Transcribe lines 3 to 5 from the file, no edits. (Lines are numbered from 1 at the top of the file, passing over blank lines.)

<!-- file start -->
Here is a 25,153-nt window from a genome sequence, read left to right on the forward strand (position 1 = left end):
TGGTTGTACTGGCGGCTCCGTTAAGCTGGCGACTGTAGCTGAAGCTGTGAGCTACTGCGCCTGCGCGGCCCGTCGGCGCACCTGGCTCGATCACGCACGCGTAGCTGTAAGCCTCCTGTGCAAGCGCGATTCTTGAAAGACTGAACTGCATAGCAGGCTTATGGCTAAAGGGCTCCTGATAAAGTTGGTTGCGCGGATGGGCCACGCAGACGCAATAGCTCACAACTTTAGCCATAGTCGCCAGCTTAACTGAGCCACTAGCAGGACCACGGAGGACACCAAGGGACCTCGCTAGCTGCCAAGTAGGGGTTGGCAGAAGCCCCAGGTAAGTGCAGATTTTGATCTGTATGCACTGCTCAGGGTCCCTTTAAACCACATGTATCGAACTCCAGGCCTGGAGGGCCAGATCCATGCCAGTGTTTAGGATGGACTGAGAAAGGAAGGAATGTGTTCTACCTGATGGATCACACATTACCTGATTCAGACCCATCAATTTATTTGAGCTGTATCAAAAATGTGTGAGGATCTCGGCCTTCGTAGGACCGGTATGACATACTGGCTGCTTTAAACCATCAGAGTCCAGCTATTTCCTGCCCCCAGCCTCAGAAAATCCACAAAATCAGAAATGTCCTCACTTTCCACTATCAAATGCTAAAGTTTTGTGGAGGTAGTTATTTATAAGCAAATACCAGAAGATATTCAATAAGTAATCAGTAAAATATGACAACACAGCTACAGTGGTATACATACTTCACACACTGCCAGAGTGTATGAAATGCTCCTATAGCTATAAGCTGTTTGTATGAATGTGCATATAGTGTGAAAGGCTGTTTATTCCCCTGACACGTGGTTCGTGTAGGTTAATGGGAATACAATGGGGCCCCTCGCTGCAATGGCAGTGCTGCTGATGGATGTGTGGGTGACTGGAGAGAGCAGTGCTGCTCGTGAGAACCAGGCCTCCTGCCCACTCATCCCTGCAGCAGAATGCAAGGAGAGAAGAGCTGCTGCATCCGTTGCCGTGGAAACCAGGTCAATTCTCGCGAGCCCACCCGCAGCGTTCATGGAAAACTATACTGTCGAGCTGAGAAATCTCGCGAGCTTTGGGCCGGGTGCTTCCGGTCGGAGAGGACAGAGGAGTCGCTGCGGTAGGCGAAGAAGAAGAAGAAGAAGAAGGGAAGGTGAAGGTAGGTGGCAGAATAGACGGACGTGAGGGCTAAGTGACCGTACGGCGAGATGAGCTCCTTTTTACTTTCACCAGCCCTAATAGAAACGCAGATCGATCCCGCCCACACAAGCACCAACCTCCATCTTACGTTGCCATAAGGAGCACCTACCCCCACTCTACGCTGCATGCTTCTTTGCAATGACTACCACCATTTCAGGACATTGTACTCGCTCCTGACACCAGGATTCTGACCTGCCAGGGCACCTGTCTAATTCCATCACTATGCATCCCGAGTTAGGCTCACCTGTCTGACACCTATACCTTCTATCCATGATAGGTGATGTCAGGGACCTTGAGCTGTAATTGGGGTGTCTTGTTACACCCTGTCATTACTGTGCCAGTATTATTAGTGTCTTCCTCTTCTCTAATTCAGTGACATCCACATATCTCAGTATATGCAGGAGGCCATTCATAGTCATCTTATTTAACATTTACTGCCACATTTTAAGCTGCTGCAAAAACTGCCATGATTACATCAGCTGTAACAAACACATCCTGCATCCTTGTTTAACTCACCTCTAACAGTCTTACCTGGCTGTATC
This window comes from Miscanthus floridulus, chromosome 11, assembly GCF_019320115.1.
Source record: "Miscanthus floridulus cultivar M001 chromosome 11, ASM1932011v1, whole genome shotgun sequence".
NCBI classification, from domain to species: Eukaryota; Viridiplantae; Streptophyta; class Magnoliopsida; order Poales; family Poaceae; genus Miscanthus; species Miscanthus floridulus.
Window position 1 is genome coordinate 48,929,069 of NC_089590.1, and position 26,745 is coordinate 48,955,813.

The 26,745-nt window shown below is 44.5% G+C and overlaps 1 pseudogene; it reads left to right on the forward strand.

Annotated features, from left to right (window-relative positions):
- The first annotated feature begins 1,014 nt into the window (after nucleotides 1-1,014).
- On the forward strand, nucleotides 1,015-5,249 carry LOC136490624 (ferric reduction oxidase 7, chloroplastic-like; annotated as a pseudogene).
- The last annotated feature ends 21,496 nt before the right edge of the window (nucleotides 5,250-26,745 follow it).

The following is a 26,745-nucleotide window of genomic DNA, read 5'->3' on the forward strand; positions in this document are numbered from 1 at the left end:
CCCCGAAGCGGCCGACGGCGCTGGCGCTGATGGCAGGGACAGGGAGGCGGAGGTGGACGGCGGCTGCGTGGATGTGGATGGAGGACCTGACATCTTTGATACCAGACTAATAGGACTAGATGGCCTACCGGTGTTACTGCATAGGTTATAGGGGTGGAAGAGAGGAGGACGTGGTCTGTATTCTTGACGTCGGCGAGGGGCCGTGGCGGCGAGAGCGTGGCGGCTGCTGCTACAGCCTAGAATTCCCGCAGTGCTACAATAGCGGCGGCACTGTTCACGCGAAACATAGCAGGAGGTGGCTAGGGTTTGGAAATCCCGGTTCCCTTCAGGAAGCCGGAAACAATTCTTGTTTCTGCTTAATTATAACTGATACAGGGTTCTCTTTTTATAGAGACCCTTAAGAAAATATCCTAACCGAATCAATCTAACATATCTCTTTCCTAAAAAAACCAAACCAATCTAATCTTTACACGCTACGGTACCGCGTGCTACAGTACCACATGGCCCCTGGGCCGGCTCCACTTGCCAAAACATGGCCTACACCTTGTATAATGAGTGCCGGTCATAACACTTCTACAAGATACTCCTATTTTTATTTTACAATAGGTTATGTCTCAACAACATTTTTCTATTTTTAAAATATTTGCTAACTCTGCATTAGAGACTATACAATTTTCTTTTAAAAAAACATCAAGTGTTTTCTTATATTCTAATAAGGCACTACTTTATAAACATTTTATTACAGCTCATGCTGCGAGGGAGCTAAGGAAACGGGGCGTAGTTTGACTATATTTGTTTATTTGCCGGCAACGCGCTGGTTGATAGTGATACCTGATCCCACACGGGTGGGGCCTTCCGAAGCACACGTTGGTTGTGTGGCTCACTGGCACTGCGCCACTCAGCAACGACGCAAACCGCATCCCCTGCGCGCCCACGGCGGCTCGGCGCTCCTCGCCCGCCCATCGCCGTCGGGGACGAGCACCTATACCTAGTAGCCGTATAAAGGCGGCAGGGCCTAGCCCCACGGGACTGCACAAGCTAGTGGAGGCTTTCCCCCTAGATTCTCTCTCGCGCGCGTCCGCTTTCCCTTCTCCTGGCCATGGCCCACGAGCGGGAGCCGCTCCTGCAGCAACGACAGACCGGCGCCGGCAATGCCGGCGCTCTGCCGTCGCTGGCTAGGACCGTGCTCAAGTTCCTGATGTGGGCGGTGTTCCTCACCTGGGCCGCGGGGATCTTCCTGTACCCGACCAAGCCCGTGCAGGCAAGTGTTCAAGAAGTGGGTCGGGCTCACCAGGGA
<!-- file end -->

This window comes from Miscanthus floridulus, chromosome 11, assembly GCF_019320115.1.
Source record: "Miscanthus floridulus cultivar M001 chromosome 11, ASM1932011v1, whole genome shotgun sequence".
NCBI classification, from domain to species: Eukaryota; Viridiplantae; Streptophyta; class Magnoliopsida; order Poales; family Poaceae; genus Miscanthus; species Miscanthus floridulus.